When I was ten years old, I had a dream. No, not the ‘sound asleep on my pillow’ kind of dream. More like a ‘Martin Luther King Jr.’ kind of dream. Yes, I had a dream. My dream was to travel to the North Pole and tour Santa’s workshop. It may sound silly to you, but to a wildly imaginative ten-year old boy (soon to embark on his career journey experimenting with electricity, blown fuses, tripped circuit breakers, and the occasional small fire) this was the real deal.
Phase I of my dream was, of course, the planning stage. Not wanting to take this step lightly, I committed serious time to ensuring every potential situation being painstakingly thought out and debugged. Five minutes later, my list of required provisions was complete:
- Assortment of snacks (my assumption was this may be a lengthy trip)
- A flashlight (for traveling at night – this would enable me to make good time)
- A compass (I knew I needed to keep heading North)
Looking back, I’m glad I never made the trip. I can’t quite recall what stopped me from pursuing such a noble task…maybe when I woke up I realized it was a school day. Regardless, I likely would have been very cold and traversing Northern Canada would have proven a significant challenge.
Lean thinking can no longer be categorized as a new ideal. Lean manufacturing concepts, considered to be cutting edge in the 80’s & 90’s, have spread globally at a steady pace; paving the way for today’s lean thinking frontiers such as healthcare, service delivery, and project management.
With this vast history of lean implementation trial and error now fading from view in the rearview mirror, one would think we have amassed enough data points along the lean journey curve to avoid the unsuccessful attempts we witness today.
I’m amazed at just how many organizations still view a lean implementation strategy as a ‘one-time’ event:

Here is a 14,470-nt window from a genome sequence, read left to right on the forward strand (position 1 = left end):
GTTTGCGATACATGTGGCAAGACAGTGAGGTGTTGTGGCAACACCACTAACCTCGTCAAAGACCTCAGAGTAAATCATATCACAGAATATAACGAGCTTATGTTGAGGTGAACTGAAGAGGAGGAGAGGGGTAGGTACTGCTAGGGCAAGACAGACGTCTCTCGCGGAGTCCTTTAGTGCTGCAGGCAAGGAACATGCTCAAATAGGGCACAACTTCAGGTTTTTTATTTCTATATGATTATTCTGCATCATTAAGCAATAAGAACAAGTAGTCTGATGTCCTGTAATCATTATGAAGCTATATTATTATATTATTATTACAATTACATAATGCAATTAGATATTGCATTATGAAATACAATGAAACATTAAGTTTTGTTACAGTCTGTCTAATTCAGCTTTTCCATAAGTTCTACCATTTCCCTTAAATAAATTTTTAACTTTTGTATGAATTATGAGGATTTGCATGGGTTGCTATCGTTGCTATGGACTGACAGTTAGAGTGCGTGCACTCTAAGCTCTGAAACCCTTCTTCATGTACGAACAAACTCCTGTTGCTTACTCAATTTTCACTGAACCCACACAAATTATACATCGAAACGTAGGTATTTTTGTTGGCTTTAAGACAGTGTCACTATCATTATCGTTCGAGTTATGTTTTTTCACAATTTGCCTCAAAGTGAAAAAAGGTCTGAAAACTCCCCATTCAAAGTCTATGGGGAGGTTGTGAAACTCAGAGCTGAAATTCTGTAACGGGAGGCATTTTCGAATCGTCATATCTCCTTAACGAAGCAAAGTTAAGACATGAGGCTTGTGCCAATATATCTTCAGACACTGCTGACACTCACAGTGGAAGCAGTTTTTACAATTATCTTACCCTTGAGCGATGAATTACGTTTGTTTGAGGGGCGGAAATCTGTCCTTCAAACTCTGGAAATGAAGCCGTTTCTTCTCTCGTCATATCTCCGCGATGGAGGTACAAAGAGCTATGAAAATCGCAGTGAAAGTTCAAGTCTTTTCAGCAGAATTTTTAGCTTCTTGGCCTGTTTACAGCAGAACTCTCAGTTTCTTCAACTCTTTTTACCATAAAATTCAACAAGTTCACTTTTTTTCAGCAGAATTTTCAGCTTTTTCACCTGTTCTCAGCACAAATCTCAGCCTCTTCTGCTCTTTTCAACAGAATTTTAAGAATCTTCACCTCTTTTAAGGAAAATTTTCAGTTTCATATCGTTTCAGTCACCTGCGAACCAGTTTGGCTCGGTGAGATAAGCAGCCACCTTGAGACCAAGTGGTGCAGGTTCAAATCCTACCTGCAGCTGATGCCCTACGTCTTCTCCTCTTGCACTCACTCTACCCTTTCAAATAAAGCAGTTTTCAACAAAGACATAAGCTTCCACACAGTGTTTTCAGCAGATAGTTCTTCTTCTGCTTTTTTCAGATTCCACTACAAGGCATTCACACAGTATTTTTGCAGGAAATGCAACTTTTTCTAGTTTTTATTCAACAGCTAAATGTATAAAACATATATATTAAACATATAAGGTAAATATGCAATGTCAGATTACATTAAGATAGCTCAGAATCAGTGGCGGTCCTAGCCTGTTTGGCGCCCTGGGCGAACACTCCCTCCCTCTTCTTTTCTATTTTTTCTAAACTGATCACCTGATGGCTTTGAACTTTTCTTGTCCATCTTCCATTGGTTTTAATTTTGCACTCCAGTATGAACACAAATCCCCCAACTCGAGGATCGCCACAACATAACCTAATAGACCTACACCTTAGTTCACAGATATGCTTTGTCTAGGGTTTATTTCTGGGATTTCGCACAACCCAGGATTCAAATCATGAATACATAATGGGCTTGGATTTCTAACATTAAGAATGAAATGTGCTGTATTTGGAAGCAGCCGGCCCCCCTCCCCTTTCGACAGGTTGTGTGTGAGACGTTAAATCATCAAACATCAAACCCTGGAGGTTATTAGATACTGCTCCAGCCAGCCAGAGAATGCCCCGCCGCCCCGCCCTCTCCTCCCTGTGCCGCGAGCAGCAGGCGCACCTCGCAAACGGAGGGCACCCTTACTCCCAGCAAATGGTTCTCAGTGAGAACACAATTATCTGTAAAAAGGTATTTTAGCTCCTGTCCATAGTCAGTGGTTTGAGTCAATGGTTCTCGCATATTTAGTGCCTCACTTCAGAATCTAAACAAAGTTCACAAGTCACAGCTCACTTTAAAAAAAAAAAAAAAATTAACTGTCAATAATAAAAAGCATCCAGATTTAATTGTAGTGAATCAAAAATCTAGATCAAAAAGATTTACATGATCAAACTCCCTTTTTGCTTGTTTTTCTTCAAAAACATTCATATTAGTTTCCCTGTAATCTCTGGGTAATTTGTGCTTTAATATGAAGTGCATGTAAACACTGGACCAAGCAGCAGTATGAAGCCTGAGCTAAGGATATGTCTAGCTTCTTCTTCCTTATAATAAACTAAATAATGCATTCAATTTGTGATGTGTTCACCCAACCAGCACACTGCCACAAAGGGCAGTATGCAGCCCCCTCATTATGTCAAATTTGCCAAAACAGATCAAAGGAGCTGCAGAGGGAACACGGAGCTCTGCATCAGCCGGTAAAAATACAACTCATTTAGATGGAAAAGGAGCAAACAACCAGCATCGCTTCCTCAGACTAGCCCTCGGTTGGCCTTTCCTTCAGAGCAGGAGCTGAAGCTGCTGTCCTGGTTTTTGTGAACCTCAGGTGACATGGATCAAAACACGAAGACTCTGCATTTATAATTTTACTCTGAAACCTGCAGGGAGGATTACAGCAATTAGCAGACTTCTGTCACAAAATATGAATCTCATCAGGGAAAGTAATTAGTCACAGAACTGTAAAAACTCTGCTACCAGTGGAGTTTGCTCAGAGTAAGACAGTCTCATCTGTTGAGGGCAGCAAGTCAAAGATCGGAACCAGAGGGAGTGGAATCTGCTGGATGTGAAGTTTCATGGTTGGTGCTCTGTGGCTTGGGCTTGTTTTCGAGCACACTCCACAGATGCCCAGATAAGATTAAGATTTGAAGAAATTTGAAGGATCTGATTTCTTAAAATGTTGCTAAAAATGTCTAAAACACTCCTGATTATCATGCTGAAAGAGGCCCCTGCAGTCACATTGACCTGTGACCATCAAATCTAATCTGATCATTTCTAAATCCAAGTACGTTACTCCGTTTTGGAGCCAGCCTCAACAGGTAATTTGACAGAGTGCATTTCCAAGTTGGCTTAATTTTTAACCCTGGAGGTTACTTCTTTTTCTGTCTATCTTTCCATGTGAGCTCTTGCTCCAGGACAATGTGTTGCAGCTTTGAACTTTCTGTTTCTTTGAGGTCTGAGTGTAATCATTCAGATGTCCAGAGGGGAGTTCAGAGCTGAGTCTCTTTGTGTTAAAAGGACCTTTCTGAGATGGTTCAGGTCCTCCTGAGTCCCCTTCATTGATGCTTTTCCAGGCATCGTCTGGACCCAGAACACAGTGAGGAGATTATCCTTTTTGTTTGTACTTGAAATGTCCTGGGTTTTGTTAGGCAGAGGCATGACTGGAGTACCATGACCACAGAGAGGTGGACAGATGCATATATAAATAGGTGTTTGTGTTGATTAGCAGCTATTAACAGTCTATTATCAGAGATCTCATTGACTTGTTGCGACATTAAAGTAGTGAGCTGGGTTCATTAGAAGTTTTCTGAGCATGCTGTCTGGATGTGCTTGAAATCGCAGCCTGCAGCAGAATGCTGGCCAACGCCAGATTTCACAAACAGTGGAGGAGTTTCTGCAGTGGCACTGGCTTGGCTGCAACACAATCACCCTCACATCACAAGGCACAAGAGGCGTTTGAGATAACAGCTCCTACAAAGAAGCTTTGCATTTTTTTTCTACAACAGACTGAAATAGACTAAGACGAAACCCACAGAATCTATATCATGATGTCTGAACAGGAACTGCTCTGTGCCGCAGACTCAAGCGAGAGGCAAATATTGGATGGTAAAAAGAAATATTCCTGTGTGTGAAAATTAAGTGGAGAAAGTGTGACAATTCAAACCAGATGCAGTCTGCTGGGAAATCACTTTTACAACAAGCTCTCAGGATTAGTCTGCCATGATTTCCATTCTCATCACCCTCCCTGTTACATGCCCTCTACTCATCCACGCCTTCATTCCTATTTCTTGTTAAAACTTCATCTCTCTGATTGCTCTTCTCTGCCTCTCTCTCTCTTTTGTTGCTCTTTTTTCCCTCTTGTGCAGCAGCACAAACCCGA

- Assortment of snacks (the kick-off meeting should be entertaining and appeal to a wide audience)
- A slide show (magical beams of light to keep everyone focused)
- Unveil the ‘Lean Compass’ (announce we’re heading True North)
Sound and/or look familiar? Where are we heading?
It is hard to believe there are managers, directors, VP’s & CEO’s still today that believe if they hand someone (or a newly developed team of ‘A-players’) a lean compass (metaphor) with the directive of leading the masses from point A to point B arriving at the promised land of reduced costs, better productivity, and improved customer service that the person or group will actually succeed long-term. Toys for everyone, and we all live happily ever after.
After devoting nearly twenty years of my career to lean thinking and having the good fortune to work alongside some very talented folks implementing lean ideas, I would like to uncover the two major reasons I’ve found as to why this strategy so often fails, rather than succeed:
- You’re on your own – this is what you or the group realize after being handed the compass as you step out into the cold, then watch the manager, director, VP or CEO retreat into the warmth of their office. This action has the following consequences:
- Other folks in the organization now have a choice. Support new lean efforts, oftentimes in cold (difficult, unclear, uncertain) conditions with little help and visibility from management OR retreat into the warmth of their busy schedules.
- You end up spending (wasting) too much of your time providing reports, presentations, and status updates to all those who sit by the fires of unaccountability and non-respectfulness RATHER THAN spending time implementing value-added ideas.
- Those responsible for handing you the compass think the journey ends – lean thinking is supported by two pillars; Respect For People and Continuous Improvement. It’s not about getting from point A to the North Pole.
I believe with serious conviction that the difference between successfully implementing lean anywhere and failure, involves just one simple thing…
Changing your thinking.
Do you know why you can’t find Santa’s workshop using a compass? He wisely built it at the geographic North Pole. A compass always points to the magnetic North Pole. Yes, there’s a difference, and the magnetic North Pole (along with the South Pole) keeps moving. Don’t believe me? Read all about it here…maybe it will help start the process of changing your thinking.
Leaders today who think they can simply hand someone a compass to get to the ‘lean North Pole’ set themselves and their organizations up for failure. Customer needs and economic conditions are moving targets that require and challenge us to continually readjust our lean efforts to better match those we serve. Lean will always be about a continuous journey. Long-term success is only guaranteed when those under our authority have our full respect and know they are not in it alone. Working together we can accomplish anything that comes our way.
Who knows…we may even get a tour of Santa’s workshop. Dare to dream.